I woke up this past Tuesday morning and realized that I was registered to run a Half Marathon today. I panicked, I worried, and I contemplated running the Quarter. This week I struggled with knee pain while exerting minimal effort, personal dilemmas, and extremely light mileage.
I woke up this morning and ran the Emerald City Half Marathon. I ran, ran some more, and kept running when I would have rather quit. It was a personal best for me – 13.38 miles (so much for the .1) in 2 hours 54 minutes and 7 seconds with an average pace of 13 minutes and 1 second per mile. Next week I will run with all the confidence in the world.
I woke up this morning, and it was just right. I don’t know what I did differently last night, but eat a greasy cheeseburger, French fries, and $11 lobster macaroni and cheese. I walked around the Short North art galleries, sampled high-end chocolate, and went to bed way too late to wake up at 4:45 a.m. I did drink a lot of water, and my husband was kind enough to let me have the bed to myself so I could get some rest.
So, when my alarm was singing this morning before even God himself was awake – as my husband likes to say – I really wasn’t expecting to feel just right. I got ready, laced up my shoes, drove to the gas station for bananas and chocolate milk (my pre-race staples) and printed out directions to the starting line. I woke my husband up and we were off at 6:05 a.m.
We made it to the race site in plenty of time. I used the port-a-potty, took a short walk around, stretched my calves and my hamstrings, found my MIT pace group (our Coaches Pru and Duane included!), hugged my husband goodbye (and wished him well in his search for caffeine), and we were off for a 7:00 a.m. start.
There was excitement in the air. We chattered, laughed, compared notes on our training endeavors, and breezed through the first water station without breaking our pace. I remember thinking someone around Mile 2, “This is great, this is how it is supposed to be, I hardly even feel like I am running.” It didn’t matter that I had 11 more miles to go because I was with my team.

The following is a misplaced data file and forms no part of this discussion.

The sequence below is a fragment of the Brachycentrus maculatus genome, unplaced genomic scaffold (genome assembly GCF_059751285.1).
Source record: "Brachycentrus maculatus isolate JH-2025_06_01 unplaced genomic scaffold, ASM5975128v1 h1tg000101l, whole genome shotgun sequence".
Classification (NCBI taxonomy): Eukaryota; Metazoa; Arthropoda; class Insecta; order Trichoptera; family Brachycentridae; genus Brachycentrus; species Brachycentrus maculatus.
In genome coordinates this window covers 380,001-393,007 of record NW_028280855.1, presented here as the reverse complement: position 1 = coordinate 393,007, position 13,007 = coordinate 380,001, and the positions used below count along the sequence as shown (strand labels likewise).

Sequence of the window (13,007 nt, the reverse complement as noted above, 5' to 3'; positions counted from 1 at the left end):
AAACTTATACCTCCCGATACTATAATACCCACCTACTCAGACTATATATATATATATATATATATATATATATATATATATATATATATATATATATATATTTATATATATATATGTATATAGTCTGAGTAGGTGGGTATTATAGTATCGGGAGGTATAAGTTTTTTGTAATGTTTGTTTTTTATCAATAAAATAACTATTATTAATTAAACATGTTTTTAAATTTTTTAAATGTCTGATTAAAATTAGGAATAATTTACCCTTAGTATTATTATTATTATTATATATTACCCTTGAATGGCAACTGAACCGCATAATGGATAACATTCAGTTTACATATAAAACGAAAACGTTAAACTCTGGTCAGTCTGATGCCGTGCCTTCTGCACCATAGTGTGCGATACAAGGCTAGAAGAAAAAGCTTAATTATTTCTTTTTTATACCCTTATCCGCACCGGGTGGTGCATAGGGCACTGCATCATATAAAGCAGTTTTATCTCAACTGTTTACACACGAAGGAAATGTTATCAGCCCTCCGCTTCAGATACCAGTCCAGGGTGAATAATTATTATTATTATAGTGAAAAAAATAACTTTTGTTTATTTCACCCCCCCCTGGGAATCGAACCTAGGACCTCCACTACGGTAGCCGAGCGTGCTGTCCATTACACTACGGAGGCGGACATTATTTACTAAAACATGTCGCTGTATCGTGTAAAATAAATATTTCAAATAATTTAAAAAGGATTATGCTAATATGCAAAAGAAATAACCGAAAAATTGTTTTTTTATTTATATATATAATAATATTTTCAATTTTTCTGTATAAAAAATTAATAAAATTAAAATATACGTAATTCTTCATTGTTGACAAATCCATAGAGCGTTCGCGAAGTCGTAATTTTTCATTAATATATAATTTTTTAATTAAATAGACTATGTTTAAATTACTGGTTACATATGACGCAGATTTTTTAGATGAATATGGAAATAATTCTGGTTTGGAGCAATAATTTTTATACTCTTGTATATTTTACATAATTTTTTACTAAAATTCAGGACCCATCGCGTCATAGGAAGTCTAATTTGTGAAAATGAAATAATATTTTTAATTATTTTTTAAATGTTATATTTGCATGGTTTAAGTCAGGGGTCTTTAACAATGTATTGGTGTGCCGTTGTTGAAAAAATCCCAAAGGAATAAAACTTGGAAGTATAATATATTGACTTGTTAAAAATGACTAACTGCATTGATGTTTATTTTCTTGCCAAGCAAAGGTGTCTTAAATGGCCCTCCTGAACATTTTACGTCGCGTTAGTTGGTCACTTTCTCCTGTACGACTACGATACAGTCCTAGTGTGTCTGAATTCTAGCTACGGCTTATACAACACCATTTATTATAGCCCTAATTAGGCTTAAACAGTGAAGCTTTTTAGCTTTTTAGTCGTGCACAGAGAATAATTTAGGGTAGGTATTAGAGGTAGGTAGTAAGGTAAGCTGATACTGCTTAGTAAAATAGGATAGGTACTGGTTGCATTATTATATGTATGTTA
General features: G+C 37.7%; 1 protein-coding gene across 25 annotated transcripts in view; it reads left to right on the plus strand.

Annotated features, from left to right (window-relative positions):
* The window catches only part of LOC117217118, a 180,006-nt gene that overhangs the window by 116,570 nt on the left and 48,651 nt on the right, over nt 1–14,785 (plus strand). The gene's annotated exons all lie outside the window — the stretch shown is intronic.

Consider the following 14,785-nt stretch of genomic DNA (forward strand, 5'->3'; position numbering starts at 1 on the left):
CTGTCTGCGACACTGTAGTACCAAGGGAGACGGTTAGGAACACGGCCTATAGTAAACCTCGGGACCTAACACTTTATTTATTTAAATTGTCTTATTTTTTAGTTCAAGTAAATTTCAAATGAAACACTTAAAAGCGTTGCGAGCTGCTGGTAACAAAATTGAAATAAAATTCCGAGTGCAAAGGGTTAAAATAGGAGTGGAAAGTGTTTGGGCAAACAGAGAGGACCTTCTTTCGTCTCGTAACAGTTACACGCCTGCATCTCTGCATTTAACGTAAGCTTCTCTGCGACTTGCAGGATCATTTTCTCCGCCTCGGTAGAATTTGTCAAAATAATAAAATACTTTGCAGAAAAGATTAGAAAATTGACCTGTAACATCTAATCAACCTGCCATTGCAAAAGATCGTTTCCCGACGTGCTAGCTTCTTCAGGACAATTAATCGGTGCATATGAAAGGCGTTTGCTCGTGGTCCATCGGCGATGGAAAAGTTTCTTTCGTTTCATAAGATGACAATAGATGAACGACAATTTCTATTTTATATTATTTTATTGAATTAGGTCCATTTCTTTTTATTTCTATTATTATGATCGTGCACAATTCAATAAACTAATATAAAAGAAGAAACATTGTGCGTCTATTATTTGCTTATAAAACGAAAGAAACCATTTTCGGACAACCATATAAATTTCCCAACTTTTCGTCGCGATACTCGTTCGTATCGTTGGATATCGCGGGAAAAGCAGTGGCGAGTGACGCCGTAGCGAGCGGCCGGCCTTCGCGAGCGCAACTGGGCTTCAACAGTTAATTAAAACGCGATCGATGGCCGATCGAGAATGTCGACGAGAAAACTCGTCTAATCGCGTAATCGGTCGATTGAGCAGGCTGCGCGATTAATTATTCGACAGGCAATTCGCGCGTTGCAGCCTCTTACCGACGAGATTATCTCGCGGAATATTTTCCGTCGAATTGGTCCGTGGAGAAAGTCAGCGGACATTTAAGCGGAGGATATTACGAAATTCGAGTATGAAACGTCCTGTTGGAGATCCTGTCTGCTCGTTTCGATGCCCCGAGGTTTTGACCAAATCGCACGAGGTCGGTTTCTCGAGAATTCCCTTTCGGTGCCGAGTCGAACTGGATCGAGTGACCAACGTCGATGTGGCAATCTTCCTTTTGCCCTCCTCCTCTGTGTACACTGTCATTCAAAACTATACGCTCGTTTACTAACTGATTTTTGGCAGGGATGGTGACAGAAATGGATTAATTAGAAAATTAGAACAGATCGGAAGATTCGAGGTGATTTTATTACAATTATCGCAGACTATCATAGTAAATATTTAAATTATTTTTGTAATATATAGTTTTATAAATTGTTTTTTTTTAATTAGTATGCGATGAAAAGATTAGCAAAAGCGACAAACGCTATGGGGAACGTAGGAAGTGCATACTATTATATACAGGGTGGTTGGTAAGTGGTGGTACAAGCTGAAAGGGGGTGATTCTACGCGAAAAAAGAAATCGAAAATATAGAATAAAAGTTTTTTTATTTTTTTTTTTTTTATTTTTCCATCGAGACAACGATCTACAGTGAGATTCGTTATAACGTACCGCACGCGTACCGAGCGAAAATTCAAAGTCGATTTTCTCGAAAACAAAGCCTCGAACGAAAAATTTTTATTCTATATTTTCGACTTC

We got to the split where the Quarter Runners and the Half Runners parted ways. Duane and I veered right into Glacier Ridge Metro Park as we waved goodbye to our teammates. We were the only ones tackling the Half. Duane said, “Boy, are we stupid or what?” We laughed. We were feeling great – only 10 more to go!
|Me & Duane finishing.|
I honestly don’t remember much from miles 4-5. I remember feeling good. I remember feeling like I was meant to be running. I remember other runners passing us on their way back and telling us to “Keep it up, looking good.” And I remember asking Duane, “Do we really look bad or something?” But, I didn’t feel bad. I remember Duane making me laugh as the miles flew by, “Just think, the slower we run, the more we get out of our money!” We were clipping along at a pretty decent pace, 12:30 to 12:45 or so. I remember feeling like I was flying.
Miles 5-6.5 started to get a little rougher. We were in the sun and we were anxiously awaiting the turn-around. We made it there, hydrated and re-fueled. It was our turn to be the ones on the way back now. I think the same medic circled around us about 19 times, asking if we were okay, Duane said he was “hovering, like a vulture, waiting for one of us to drop.” I said, “You mean like drop dead?” Duane was thinking, “More like drop injured.” I laughed, but I was really hoping my knee would hold up for the last half of the race.
|Duane & Me after the race.|
Our conversation came sparingly now, as we chugged through miles 7, 8 and 9. We started walking through the aid stations. Everything started to matter. My hair band was rubbing my head, my socks were rubbing my ankles, my bib was rustling, my water was sloshing, my shoulder was cramping, my knee was getting stiff (which always means pain), and my mind was starting to ask, “How much farther?” It was still too early to think like that.
We struggled through mile 10 and made it to mile 11 at about a 13:43 pace – our slowest yet. At mile 11 I wanted to quit, but I kept running somehow. I didn’t want to let Duane down, and I didn’t want to let myself down – I was still hoping to make it a record and finish in less than 3 hours.
Somehow, mile 11 turned into 12. I remember the last water station at mile 12. We stopped, we drank, we limped along, and then we ran. Mile 12 went pretty quick, but I felt every step in my knee. My ankles were raw. I knew they were bleeding. I kept running – we kept running. Mile 12 was gone and it was just mile 13…it took forever and it seemed like no matter how much we ran the hospital wasn’t getting any closer. We were waiting for the .1, which turned into nearly .5 before we were done.
|Me with my husband and Dad.|
I saw my dad at the finish line first, and then my husband. My dad was screaming, “You are at, “Two hours, 56 minutes – go!” I remember thinking, “I am going!” And then, somehow, we sprinted. We crossed the finish line in 2 hours 54 minutes. I made my time. I was ecstatic, I think. At least, I was when I reflected on the day.
There were pictures and laughing again and a retelling of all the miles gone by from Duane and I and our MIT friends. I couldn’t have done it without them – Duane and my team. I would not have made it by myself. I might not have made it past mile 3.
I have to laugh when I look back and think about how I started my week in panic mode, unsure if I would be able to “pull-off” a Half today. But I did more then pull it off, I soared, and I feel great. I look back on just over one year ago when I ran my first half to the Emerald I ran today and I know great things are in store ahead of me. And I think to myself as the day winds down and my eyes grow heavy, “Toto, I’ve a feeling we’re not in Kansas any more.”
|Emerald City Half 2010.|